Well yes… and no! This was highlighted recently by a friend who is passionate (and angry) about the way vulnerable people were being treated in her organisation. In her frustration, she wanted to leave that position to a more peaceful job that was less taxing on her emotionally (understandably). What was important to her? Primarily at that moment, peace! And ensuring that vulnerable people were treated fairly, with respect and dignity. In this situation, she perceived and felt she was the only one who seemed to advocate for this in her organisation. She was tired and burnt out and was not able to sleep well. (Incidentally, her organisation promoted the care and dignity of the people as their value and purpose). My friend did not ‘know’ this was so important to her, until she had to deal with the emotional upheaval of her personal value being subdued on a regular basis and her perception of having her hands tied. Her answer for herself was to move onto something less meaningful, thereby depriving herself of the opportunity to live out in her workplace, what is clearly a very important value (that I might add would benefit each person who is directly or indirectly affected by her compassion and advocacy). Another important point to make here, is that my friend’s values matched up with the business’s mission, however there was a discrepancy in the value being implemented congruently with business aims and goals. (This example helps to show the difference between goals and values; goals are an aim, a point to which something can be reached, a value is something that is held to be important). After looking at the pros and cons of possible job opportunities, she became more aware of and defining her personal values which may mean that she actively pursue how best to facilitate looking after herself in her workplace environment so that she may be able to more effectively work from this considerably important value with a sense of support and integrity.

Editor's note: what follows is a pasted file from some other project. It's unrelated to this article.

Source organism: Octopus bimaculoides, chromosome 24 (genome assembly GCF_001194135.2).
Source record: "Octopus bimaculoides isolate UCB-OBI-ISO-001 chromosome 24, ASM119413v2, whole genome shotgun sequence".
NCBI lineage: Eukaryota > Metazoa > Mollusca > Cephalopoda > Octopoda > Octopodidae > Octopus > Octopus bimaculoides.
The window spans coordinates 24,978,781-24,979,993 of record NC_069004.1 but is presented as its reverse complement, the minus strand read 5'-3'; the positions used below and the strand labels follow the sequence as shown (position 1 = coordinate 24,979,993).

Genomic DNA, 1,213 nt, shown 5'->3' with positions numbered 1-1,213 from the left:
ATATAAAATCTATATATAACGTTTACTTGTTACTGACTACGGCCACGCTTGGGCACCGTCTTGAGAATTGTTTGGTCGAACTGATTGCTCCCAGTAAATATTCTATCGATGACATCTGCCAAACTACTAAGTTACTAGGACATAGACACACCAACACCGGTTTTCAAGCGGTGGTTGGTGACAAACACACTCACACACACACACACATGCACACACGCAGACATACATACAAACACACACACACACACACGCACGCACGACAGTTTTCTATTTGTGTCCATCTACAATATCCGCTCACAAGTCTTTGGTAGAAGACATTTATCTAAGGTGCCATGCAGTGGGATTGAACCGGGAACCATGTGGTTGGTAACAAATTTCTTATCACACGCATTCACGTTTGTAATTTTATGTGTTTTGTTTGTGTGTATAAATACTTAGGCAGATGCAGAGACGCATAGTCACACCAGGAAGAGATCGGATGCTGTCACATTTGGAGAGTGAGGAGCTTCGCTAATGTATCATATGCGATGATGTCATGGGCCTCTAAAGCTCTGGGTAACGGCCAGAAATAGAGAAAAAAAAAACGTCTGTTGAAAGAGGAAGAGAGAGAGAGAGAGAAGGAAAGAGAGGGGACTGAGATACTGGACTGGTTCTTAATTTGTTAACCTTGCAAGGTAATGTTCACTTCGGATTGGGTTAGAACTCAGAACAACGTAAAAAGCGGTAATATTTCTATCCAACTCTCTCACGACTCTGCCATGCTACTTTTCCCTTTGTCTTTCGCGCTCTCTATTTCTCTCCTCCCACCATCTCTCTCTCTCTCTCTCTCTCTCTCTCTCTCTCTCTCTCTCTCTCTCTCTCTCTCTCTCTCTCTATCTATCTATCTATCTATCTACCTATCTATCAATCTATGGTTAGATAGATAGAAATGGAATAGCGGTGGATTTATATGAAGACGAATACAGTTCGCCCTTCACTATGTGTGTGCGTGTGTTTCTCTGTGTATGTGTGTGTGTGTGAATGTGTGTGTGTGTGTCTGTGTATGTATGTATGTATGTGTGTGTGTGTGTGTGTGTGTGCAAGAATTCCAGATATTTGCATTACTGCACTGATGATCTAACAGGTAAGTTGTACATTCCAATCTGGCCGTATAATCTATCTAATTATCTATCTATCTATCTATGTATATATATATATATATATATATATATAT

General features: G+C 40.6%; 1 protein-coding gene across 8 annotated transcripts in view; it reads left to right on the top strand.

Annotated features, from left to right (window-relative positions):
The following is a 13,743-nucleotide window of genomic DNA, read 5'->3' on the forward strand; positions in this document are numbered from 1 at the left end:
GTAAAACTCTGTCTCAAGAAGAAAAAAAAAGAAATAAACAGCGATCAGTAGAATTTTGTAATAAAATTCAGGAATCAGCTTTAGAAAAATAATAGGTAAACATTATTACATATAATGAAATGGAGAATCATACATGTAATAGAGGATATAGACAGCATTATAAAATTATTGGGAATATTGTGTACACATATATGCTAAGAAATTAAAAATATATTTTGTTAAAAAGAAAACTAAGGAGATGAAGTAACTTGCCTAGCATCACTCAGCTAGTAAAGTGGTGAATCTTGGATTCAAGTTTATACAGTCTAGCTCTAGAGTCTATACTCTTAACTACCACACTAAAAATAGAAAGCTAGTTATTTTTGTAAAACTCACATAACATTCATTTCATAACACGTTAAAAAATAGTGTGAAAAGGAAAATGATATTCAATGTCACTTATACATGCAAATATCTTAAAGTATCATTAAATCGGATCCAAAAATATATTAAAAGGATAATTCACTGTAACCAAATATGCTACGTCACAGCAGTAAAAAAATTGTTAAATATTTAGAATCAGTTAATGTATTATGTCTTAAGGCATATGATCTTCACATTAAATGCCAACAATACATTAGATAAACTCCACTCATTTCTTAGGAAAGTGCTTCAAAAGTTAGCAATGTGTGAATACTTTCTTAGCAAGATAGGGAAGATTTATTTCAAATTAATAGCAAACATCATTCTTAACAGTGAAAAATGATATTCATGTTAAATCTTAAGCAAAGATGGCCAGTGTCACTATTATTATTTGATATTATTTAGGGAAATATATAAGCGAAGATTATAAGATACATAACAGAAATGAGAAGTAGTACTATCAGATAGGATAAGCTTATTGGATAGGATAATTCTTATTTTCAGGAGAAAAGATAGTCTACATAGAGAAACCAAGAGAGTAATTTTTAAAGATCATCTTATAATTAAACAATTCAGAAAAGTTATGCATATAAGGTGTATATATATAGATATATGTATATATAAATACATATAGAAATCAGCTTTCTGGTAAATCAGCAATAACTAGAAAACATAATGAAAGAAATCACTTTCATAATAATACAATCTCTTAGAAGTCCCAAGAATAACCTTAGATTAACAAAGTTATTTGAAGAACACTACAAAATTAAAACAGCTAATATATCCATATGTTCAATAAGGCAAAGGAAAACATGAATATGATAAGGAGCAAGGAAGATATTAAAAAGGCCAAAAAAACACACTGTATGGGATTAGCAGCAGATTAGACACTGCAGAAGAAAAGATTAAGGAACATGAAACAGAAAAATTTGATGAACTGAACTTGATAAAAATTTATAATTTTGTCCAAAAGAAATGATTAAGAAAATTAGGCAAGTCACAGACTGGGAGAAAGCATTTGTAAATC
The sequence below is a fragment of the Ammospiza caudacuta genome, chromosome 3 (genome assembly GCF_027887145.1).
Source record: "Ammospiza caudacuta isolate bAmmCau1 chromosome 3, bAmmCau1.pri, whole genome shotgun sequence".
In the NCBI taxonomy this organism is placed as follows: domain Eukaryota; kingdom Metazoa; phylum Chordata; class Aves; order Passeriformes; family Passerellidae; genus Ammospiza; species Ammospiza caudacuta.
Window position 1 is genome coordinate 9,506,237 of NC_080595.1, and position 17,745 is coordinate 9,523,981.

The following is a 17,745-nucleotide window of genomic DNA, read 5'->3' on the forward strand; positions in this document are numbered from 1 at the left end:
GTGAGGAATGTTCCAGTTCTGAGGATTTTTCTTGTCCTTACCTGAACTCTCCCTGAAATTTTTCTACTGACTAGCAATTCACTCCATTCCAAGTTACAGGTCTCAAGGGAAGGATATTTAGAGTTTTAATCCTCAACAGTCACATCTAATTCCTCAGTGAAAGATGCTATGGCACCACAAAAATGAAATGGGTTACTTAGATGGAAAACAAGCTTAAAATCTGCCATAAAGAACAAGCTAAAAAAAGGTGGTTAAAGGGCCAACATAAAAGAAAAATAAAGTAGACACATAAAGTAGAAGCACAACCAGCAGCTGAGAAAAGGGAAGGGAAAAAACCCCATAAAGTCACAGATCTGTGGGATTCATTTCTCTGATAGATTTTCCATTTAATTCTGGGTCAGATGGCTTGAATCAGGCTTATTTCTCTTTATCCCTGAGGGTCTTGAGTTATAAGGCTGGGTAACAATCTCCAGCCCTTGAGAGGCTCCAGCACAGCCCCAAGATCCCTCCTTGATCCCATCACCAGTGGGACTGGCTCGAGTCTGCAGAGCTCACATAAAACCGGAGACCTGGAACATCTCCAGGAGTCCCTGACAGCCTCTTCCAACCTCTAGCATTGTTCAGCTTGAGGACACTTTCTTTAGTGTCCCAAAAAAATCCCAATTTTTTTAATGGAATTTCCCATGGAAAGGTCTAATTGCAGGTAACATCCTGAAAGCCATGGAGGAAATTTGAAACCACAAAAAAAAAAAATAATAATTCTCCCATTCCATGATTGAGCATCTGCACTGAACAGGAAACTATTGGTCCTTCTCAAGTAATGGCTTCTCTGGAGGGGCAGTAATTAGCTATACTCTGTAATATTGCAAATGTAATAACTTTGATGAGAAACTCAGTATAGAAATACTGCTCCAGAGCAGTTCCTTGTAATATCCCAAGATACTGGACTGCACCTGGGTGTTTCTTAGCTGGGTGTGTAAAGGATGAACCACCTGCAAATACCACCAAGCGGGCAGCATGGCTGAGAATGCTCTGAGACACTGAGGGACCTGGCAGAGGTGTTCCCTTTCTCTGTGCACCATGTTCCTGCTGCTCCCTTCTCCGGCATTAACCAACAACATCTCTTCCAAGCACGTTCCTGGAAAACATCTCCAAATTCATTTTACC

In his book, The Happiness Trap, Russ Harris advocates that a value-focused life can be a life of fulfilment, satisfaction and reward and suggests in order to find the value that is underneath your goals to ask yourself “What’s this goal in the service of? What will it enable me to do that’s truly meaningful?” (Harris, 2008). A goal-focused life can be sweet at the moment the goal is achieved or feel devastating when it is not achieved, and yet you can always choose to live your values no matter where or what circumstances you are in.
So what’s important to you? Is it family, health, education, spirituality, the earth’s sustainability, creating, playing, influencing, bringing joy, creating connection, peacemaking, security? Do you value justice, respect, commitment, curiosity and open-mindedness, compassion, optimism, reliability? What SMART (specific, measurable, attainable, realistic, timely) goals can you choose to commit to do today to take that first step toward what's important to you? For example, I can choose to be fully with the one I love for half an hour in whatever they are doing when I get home from work today without expectation or anything in return. Or I will make that enquiry about study or checking on my health or that hobby I have always wanted to try. Or today I will make sure my plastics go in the recycle bin.
I do want to put it in an affidavit! Lay down the expectation that a fulfilled life is a pain-free life. Moving toward what matters to you takes courage, vulnerability and risk. As Brene Brown comments though “When we spend our lives waiting until we're perfect or bulletproof before we walk into the arena, we ultimately sacrifice relationships and opportunities that may not be recoverable, we squander our precious time, and we turn our backs on our gifts, those unique contributions that only we can make.”
What unique contribution can you make in your arena of values today?
Photo by Valentin Antonucci from Pexels
Brown, B. 2012. "Daring Greatly; How the Courage to Be Vulnerable Transforms the Way We Live, Love, Parent and Lead. Portfolio Penguin, England.
Harris, R. 2008. "The Happiness Trap; How to Stop Struggling and Start Living. Exisle Publishing Ltd, NZ.